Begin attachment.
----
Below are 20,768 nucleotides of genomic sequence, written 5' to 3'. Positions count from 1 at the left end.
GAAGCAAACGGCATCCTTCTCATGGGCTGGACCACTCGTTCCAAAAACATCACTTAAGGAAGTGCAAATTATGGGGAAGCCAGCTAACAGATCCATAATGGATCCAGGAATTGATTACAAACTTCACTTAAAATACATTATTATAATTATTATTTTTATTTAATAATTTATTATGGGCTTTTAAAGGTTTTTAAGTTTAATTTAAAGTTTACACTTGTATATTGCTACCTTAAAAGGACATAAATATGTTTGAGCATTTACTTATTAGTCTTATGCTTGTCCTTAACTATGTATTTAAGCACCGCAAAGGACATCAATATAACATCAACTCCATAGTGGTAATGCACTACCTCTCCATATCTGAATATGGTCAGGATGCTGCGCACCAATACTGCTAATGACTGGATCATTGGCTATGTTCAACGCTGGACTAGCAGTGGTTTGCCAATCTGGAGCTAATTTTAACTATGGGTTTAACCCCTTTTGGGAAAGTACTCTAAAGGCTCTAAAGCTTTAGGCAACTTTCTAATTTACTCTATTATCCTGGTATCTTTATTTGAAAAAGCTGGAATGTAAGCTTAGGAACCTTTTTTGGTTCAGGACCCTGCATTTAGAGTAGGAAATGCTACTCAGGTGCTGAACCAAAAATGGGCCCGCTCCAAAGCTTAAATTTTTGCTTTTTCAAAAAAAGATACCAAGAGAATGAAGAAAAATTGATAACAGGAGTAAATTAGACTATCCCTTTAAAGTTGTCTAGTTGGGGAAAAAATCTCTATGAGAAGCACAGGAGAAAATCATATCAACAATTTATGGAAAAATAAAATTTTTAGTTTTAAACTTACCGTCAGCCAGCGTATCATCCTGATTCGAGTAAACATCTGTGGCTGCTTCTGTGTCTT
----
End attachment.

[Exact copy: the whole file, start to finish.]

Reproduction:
Below are 20,768 nucleotides of genomic sequence, written 5' to 3'. Positions count from 1 at the left end.
GAAGCAAACGGCATCCTTCTCATGGGCTGGACCACTCGTTCCAAAAACATCACTTAAGGAAGTGCAAATTATGGGGAAGCCAGCTAACAGATCCATAATGGATCCAGGAATTGATTACAAACTTCACTTAAAATACATTATTATAATTATTATTTTTATTTAATAATTTATTATGGGCTTTTAAAGGTTTTTAAGTTTAATTTAAAGTTTACACTTGTATATTGCTACCTTAAAAGGACATAAATATGTTTGAGCATTTACTTATTAGTCTTATGCTTGTCCTTAACTATGTATTTAAGCACCGCAAAGGACATCAATATAACATCAACTCCATAGTGGTAATGCACTACCTCTCCATATCTGAATATGGTCAGGATGCTGCGCACCAATACTGCTAATGACTGGATCATTGGCTATGTTCAACGCTGGACTAGCAGTGGTTTGCCAATCTGGAGCTAATTTTAACTATGGGTTTAACCCCTTTTGGGAAAGTACTCTAAAGGCTCTAAAGCTTTAGGCAACTTTCTAATTTACTCTATTATCCTGGTATCTTTATTTGAAAAAGCTGGAATGTAAGCTTAGGAACCTTTTTTGGTTCAGGACCCTGCATTTAGAGTAGGAAATGCTACTCAGGTGCTGAACCAAAAATGGGCCCGCTCCAAAGCTTAAATTTTTGCTTTTTCAAAAAAAGATACCAAGAGAATGAAGAAAAATTGATAACAGGAGTAAATTAGACTATCCCTTTAAAGTTGTCTAGTTGGGGAAAAAATCTCTATGAGAAGCACAGGAGAAAATCATATCAACAATTTATGGAAAAATAAAATTTTTAGTTTTAAACTTACCGTCAGCCAGCGTATCATCCTGATTCGAGTAAACATCTGTGGCTGCTTCTGTGTCTT